The CEO of Spark Unlimited, the developer behind upcoming FPS Turning Point: Fall of Liberty, has hit back at criticism from game reviewers, saying it is a "high concept idea" and isn't targeted at the "core gamer".

Speaking in an interview with at a preview event for Spark's new mythological FPS Legendary, CEO Craig Allen said the team did its best to execute "with the time and money we had".

Turning Point, due out for the Xbox 360, PS3 and PC on March 14 2008, has received five out of 10 and below review scores so far across gaming publications on the web and in print.

He said: "You know, I think that when you try to do games that are about a mass market, and Turning Point is definitely a high concept idea, that with the time and money we had we did the best to execute on, our target was not really the core gamer.

"Turning Point, the idea there was really a high concept idea. I think that we're finding that the people who look at it like, "Is this going to be fun, something I can drop into, in a world I haven't seen before and have a good time?" really love the game. People that are looking at it with more of a critical eye of "Is this game revolutionary, is it doing play mechanics I've never seen before, is it driving new technology?" it was never meant to do those things. If people look at it in the right way, I think they really enjoy what they see. You can certainly look at it and say it's not revolutionary, so those opinions are certainly a lot more critical."

However, Allen moved to reassure gamers that the team had learned lessons from the development of Turning Point and was taking those into the development of Legendary, also built with the Unreal Engine 3, and due out some time in Q3 2008 (July, August, September).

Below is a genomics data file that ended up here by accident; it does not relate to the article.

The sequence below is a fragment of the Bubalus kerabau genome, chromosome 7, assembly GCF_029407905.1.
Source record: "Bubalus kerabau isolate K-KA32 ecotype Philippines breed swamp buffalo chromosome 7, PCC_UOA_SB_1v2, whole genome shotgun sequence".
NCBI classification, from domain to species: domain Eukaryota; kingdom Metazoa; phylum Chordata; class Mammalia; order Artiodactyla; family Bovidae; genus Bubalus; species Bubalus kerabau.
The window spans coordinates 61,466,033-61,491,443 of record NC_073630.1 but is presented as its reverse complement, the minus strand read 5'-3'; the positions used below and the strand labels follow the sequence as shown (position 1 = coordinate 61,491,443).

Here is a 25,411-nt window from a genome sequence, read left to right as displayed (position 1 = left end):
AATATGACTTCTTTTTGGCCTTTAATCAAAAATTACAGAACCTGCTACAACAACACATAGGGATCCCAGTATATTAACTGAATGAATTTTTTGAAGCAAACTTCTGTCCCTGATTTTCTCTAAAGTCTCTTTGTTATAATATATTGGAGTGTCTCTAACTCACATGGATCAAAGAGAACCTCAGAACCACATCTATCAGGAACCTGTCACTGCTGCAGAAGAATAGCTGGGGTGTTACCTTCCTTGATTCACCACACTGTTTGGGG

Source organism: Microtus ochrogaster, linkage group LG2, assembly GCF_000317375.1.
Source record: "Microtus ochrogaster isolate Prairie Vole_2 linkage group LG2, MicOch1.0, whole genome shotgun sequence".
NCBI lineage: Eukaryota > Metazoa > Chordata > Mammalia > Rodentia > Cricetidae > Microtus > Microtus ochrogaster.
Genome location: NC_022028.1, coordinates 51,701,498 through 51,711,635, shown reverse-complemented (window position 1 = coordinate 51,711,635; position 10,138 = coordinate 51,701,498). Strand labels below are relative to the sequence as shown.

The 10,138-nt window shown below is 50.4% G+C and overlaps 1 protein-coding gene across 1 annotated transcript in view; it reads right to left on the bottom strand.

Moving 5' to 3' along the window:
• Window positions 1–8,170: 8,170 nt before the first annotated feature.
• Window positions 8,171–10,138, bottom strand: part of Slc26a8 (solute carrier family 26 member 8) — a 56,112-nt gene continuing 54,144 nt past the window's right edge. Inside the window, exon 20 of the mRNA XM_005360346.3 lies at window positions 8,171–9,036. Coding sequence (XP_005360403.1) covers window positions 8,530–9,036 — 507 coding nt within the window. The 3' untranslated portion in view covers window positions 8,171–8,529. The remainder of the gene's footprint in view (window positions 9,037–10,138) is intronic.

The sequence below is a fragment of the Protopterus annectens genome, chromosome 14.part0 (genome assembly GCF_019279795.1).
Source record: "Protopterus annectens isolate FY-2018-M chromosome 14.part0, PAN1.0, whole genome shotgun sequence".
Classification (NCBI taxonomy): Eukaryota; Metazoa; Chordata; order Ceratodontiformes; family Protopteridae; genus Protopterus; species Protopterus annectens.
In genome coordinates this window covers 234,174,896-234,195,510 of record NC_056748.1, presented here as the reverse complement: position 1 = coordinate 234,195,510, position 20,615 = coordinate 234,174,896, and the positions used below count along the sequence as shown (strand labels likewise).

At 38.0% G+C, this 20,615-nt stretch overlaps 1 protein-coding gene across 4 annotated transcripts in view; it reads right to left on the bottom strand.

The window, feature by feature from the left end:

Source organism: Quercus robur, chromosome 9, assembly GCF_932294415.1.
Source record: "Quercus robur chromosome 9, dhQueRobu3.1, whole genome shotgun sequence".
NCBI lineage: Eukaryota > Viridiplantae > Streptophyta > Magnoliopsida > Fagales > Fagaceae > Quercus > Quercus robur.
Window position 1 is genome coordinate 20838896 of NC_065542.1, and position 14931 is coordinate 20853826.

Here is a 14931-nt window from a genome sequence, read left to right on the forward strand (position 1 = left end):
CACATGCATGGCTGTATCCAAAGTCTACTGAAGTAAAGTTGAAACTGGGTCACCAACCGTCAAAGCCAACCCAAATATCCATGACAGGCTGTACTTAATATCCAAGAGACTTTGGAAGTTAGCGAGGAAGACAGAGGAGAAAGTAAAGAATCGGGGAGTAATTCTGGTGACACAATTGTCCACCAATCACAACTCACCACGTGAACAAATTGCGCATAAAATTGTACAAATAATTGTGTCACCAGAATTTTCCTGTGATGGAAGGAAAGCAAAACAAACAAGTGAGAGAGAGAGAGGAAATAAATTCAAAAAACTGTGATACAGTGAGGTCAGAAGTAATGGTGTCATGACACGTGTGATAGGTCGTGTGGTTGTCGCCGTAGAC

"Turning Point was our first next-generation game," he said. "We were developing the game while Epic was developing the Unreal Engine, so that in itself is exciting and brings forward challenges. But just being able to get that initial concept of what is a world where America never entered World War II and you now play in a kind of occupied America with Nazi Germany under the rule; just being able to go from the concept, to getting the game out, on the shelf, going through all the submission processes and knowing that we have a pipeline, that was really the biggest hurdle for us as a studio."

When asked if Legendary would be better than Turning Point, Allen said: "I think it's different. It depends on what your valuation criteria is. I think that Legendary has more to offer in terms of some unique technology, more unique gameplay and I think that we've been able to spend more time really polishing the world and creating a visually distinctive look for Legendary. They're really apples and oranges. Not everything is meant to be redefining for the industry. Legendary I think is more of that than Turning Point was, but I think they're both very strong creatively. I think they have very distinct worlds and you just need to make a creative choice on whether it's a world you want to play in."

Expect a hands-on preview of Legendary next week. Until then, why not have a gander at the latest screens and videos over on our Legendary game page?